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Realization

Discussion in 'Military Medicine' started by BigNavyPedsGuy, Dec 4, 2008.

  1. BigNavyPedsGuy

    BigNavyPedsGuy Junior Member
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    So I was able to define it the other day:

    I want to want to stay in the military.

    It's just really frustrating that I can't think of any possible scenario for my (long-term) career goals to match the Navy's needs and vice versa.
     
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  3. crazybrancato

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    i misread your op. i see you want to want to stay in. well im not sure what your long term goals are exactly. what's your commitment? in any case, stay in or get out, at least you served. there's no shame in getting out . . . everybody (including the CNO) get's out eventually. if everybody stayed in, the military would go bankrupt

    im a little curious about your career path, b/c im interested in peds. were you usuhs or hpsp? have you already done your peds residency? or are waiting to do it after your GMO? and is it hard to get a sea GMO billet?
     
    #2 crazybrancato, Dec 4, 2008
    Last edited: Dec 4, 2008
  4. The White Coat Investor

    The White Coat Investor AKA ActiveDutyMD
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    I want the military to want me to stay in.
     
  5. IgD

    IgD The Lorax
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    I was talking about this with a former colleague yesterday. It's like a domestic abuse cycle. We are like the battered spouse. The military medical system abuses us repeatedly but every once and awhile throws us a bone. We want to stay in the relationship. We are convinced we can fix it or things will change. After awhile the abuse gets comfortable.

    It was very difficult for me to leave the military. Just ask my wife:) She wanted to hit me over the head repeatedly.
     
  6. edmadison

    edmadison 1K Member
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    That's it, right there.
     
  7. CodeBlueMD

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    Nail on the head.
     
  8. Kingfisher

    Kingfisher Active contact
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    Is this because the military thinks of its pediatricians as internists that only work with kids in certain billets?
     
  9. AF_PedsBoy

    AF_PedsBoy Stuffed Animal Overlord
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    Don't you mean administrators that only work with kids in certain billets? Air Force is down to two programs now, woot! Wright Patt or Wilford Hall hmmmm....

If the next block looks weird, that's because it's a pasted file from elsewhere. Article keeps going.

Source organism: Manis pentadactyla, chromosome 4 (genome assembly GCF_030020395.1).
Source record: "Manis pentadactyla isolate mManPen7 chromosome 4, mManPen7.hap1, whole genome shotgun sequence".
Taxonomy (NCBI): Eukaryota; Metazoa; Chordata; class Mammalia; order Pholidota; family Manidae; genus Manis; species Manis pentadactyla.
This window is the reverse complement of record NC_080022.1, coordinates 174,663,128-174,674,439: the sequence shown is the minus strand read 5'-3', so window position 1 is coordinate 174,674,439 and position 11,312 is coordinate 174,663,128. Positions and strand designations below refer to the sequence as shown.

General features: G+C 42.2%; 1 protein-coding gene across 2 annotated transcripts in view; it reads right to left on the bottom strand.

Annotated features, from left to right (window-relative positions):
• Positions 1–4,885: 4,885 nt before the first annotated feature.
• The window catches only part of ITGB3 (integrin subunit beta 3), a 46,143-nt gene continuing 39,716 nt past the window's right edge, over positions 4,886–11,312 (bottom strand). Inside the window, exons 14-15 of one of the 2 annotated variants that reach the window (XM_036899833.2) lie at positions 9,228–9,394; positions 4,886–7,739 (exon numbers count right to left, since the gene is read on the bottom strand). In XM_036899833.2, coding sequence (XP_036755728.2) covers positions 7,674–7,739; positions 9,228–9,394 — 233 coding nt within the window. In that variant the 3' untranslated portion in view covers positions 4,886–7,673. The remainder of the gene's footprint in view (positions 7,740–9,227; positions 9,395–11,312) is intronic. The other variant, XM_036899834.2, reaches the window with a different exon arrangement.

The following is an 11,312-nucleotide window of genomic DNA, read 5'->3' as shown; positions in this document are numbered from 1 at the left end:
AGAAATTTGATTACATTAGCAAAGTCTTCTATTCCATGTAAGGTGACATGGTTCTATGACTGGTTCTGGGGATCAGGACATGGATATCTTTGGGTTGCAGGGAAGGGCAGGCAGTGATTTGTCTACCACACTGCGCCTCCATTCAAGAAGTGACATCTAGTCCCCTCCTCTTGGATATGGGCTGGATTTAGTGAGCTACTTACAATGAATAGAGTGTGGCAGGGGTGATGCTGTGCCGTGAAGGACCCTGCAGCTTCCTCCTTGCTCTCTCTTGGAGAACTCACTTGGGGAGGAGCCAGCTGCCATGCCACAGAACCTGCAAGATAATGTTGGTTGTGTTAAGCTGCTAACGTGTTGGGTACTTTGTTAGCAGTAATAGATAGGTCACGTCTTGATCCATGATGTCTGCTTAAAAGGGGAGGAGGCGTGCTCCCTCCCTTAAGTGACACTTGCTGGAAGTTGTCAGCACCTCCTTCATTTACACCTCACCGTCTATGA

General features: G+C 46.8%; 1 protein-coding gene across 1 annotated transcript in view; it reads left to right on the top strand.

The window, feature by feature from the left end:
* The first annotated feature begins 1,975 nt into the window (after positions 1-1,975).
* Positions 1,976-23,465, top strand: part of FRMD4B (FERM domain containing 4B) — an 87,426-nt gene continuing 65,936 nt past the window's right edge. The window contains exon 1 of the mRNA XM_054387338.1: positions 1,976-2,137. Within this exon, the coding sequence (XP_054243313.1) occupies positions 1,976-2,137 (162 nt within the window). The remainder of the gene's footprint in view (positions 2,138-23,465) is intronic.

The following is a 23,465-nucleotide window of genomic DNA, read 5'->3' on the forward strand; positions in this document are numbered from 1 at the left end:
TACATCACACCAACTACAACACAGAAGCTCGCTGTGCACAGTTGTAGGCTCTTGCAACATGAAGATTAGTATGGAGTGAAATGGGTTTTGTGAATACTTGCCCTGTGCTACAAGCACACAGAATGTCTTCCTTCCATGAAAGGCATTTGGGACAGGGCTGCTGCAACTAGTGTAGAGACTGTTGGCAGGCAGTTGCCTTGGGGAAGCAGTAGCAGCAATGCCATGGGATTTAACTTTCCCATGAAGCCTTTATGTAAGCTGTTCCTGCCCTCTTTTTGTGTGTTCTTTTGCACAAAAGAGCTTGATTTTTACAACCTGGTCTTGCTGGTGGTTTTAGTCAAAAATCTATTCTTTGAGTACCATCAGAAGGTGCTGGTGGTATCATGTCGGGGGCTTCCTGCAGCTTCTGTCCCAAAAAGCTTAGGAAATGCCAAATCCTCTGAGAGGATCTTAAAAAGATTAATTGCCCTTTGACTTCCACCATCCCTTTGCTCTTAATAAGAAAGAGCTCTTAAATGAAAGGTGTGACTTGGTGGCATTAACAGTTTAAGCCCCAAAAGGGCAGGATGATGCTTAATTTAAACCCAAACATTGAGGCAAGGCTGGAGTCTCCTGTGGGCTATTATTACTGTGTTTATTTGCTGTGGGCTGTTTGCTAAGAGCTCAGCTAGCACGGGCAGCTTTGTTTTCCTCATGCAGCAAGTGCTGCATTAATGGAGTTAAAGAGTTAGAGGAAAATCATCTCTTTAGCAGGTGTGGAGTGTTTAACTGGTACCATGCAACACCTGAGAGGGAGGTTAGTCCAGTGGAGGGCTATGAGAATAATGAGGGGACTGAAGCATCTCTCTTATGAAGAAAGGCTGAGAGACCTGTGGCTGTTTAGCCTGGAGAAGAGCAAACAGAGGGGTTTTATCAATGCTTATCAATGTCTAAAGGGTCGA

10. BigNavyPedsGuy

    BigNavyPedsGuy Junior Member
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    No. It has little to nothing to do with being a pediatrician. It's a medicine in general thing. Some aspects of it are peds related (obviously given my screen name) but for the most part it's just general stuff.
     
  11. orbitsurgMD

    orbitsurgMD Senior Member
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    Congratulations, you're expendable. The Navy really doesn't value you because you are replaceable by the same methods you were obtained, the HPSP. Since there is no penalty to them if you leave, happy or not, and another bulb in the box for the socket you are in (metaphorically, they hope), they will just screw someone else into your job.

    The Navy and others services really don't suffer the loss of disappointed GMOs. Magic budget money--that can't be used for anything else anyway--trains those doctors out of sight in civilian institutions. All they have to do is ensure that everyone becomes license-able under the minimum terms available and that there are enough warm bodies to fill the operational side demands. Filling the training slots at PGY2 and above is the least of their worries as there are relatively few of them to begin with compared to internship and GMO slots. You being wanted, appreciated for your sacrifice of delay to your training, or being happy, doesn't fit into their equation.

    The only way there becomes a problem is if there aren't enough raw numbers of accessions (they don't even complain much that the quality has dropped to "any willing applicant" levels, go figure) or if some authority outside their self-certifying circle says using incompletely-trained doctors who have been denied opportunity for full residency training is unethical and thus forbidden.